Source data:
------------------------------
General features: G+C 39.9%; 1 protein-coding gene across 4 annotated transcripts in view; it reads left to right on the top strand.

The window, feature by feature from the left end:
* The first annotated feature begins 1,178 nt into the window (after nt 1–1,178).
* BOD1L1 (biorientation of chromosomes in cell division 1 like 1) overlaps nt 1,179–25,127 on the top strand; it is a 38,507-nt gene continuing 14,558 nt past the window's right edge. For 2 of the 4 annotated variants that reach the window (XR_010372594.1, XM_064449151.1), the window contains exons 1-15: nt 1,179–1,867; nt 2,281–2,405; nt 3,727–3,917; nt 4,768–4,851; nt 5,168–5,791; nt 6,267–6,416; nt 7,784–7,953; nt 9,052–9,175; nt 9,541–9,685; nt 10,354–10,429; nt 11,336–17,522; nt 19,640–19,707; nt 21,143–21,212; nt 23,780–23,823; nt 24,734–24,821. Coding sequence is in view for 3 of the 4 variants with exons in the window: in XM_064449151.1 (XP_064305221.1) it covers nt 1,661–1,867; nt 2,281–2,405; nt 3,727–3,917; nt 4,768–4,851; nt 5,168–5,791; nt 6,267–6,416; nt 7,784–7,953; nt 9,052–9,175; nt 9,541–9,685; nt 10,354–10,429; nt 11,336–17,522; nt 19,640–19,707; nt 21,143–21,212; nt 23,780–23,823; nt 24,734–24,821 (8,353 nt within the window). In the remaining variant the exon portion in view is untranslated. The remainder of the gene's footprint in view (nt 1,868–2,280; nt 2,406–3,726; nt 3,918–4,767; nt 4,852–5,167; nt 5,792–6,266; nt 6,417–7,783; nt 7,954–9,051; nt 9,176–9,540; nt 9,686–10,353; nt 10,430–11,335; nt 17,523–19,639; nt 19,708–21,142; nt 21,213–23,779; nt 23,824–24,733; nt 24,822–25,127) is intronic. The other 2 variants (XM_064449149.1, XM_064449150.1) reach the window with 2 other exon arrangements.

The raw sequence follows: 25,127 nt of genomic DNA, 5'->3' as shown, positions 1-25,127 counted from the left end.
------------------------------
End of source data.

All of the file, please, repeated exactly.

General features: G+C 39.9%; 1 protein-coding gene across 4 annotated transcripts in view; it reads left to right on the top strand.

The window, feature by feature from the left end:
* The first annotated feature begins 1,178 nt into the window (after nt 1–1,178).
* BOD1L1 (biorientation of chromosomes in cell division 1 like 1) overlaps nt 1,179–25,127 on the top strand; it is a 38,507-nt gene continuing 14,558 nt past the window's right edge. For 2 of the 4 annotated variants that reach the window (XR_010372594.1, XM_064449151.1), the window contains exons 1-15: nt 1,179–1,867; nt 2,281–2,405; nt 3,727–3,917; nt 4,768–4,851; nt 5,168–5,791; nt 6,267–6,416; nt 7,784–7,953; nt 9,052–9,175; nt 9,541–9,685; nt 10,354–10,429; nt 11,336–17,522; nt 19,640–19,707; nt 21,143–21,212; nt 23,780–23,823; nt 24,734–24,821. Coding sequence is in view for 3 of the 4 variants with exons in the window: in XM_064449151.1 (XP_064305221.1) it covers nt 1,661–1,867; nt 2,281–2,405; nt 3,727–3,917; nt 4,768–4,851; nt 5,168–5,791; nt 6,267–6,416; nt 7,784–7,953; nt 9,052–9,175; nt 9,541–9,685; nt 10,354–10,429; nt 11,336–17,522; nt 19,640–19,707; nt 21,143–21,212; nt 23,780–23,823; nt 24,734–24,821 (8,353 nt within the window). In the remaining variant the exon portion in view is untranslated. The remainder of the gene's footprint in view (nt 1,868–2,280; nt 2,406–3,726; nt 3,918–4,767; nt 4,852–5,167; nt 5,792–6,266; nt 6,417–7,783; nt 7,954–9,051; nt 9,176–9,540; nt 9,686–10,353; nt 10,430–11,335; nt 17,523–19,639; nt 19,708–21,142; nt 21,213–23,779; nt 23,824–24,733; nt 24,822–25,127) is intronic. The other 2 variants (XM_064449149.1, XM_064449150.1) reach the window with 2 other exon arrangements.

The raw sequence follows: 25,127 nt of genomic DNA, 5'->3' as shown, positions 1-25,127 counted from the left end.